Error parsing XSLT file: \xslt\FacebookOpenGraph.xslt Honda to launch UK fuel cell vehicle in 2016
Cookies on Businesscar

We use cookies to ensure that we give you the best experience on our website. If you continue without changing your settings, we will assume that you are happy to receive all cookies on the Business Car website. However, if you would like to, you can change your cookies at any time

BusinessCar magazine website email Awards mobile

The start point for the best source of fleet information

Honda to launch UK fuel cell vehicle in 2016

Date: 18 November 2014   |   Author:

Honda has revealed it will launch a production fuel cell vehicle in Europe in the second half of 2016.

The new FCV will go on sale in Japan first in March 2016 and then US and European markets will follow.

Honda believes hydrogen as a high-potential, next-generation energy carrier due to the fact that hydrogen can be generated from various energy sources and is easily transportable and storable.

The FCV uses electricity generated through the chemical reaction of hydrogen and oxygen as a power source for the motor. It has a range of approximately 435 miles and the hydrogen tank can be refilled in less than three minutes.

The fuel-cell powertrain on the FCV is small enough to be contained under the bonnet of the car which Honda says leaves room for five adults. Honda is also confident it has got the size of the technology down so it can introduce it across other model ranges in the future.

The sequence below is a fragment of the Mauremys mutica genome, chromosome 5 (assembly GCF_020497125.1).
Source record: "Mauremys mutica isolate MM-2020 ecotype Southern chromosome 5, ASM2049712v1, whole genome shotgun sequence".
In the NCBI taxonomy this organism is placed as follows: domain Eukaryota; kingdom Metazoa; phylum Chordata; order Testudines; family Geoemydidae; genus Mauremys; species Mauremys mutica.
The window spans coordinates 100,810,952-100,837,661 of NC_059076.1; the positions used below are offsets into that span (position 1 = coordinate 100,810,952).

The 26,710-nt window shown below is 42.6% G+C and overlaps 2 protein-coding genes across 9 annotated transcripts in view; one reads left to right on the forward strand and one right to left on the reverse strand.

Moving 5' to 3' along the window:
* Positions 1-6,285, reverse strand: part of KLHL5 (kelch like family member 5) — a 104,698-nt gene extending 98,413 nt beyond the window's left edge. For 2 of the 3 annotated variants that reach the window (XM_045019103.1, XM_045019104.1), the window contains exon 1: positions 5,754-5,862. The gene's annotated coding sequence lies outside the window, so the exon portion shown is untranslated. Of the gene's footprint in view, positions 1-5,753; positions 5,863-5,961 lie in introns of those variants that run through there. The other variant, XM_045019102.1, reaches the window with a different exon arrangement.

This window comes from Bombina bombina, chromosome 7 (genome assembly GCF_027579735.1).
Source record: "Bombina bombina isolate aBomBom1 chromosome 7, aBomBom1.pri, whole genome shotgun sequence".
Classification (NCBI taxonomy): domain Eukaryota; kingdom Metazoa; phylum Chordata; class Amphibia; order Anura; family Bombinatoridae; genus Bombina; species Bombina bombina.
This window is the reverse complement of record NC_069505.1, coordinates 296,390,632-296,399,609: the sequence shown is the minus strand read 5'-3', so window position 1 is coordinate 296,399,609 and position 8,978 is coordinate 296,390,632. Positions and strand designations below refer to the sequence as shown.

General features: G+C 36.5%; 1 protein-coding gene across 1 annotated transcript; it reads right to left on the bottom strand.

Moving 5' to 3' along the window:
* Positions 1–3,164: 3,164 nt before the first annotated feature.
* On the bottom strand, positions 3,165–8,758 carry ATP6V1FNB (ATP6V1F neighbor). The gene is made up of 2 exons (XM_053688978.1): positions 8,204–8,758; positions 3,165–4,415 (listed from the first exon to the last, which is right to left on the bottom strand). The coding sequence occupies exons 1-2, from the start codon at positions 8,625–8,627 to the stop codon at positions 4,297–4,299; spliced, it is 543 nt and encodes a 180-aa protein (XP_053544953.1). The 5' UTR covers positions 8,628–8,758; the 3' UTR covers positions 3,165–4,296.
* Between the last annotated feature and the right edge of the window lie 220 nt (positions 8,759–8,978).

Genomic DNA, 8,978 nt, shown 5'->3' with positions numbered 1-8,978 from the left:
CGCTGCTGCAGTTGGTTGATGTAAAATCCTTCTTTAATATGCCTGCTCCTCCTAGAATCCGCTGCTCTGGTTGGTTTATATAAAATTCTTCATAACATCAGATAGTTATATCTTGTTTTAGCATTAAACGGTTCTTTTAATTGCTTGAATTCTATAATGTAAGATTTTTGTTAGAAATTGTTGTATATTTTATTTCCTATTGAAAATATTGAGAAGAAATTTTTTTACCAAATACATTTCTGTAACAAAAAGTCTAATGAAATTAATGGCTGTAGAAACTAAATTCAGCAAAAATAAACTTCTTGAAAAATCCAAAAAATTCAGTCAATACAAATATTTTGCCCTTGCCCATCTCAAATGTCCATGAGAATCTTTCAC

The Japanese brand joins Toyota and Hyundai as manufacturers pushing hydrogen as an alternative fuel in the UK. Hyundai will launch its first ix35 fuel cell cars to customers early next year.

Toyota has also revealed its Mirai which will go on sale in the UK in September 2015.

The Government revealed in October that it is injecting £11 million to support hydrogen transport in the UK in order to expand the nationwide hydrogen refuelling station network and is expecting to have 15 public stations open before the end of this year. There are further plans to expand the network to 65 hydrogen filling stations.

Of the £11m fund, £2.5 million will go to public sector fleets to encourage adoption of around 40 fuel cell vehicles in major cities.

Transport Minister Baroness Kramer said: "By 2040 all new cars and vans will be ultra-low emission vehicles and this could be delivered by a variety of technologies, including plug-in hybrids, pure EVsand hydrogen.

"We want to ensure that support is there for all of these vehicles and that the UK continues to lead the pack in providing the right infrastructure to drive the switch to electric."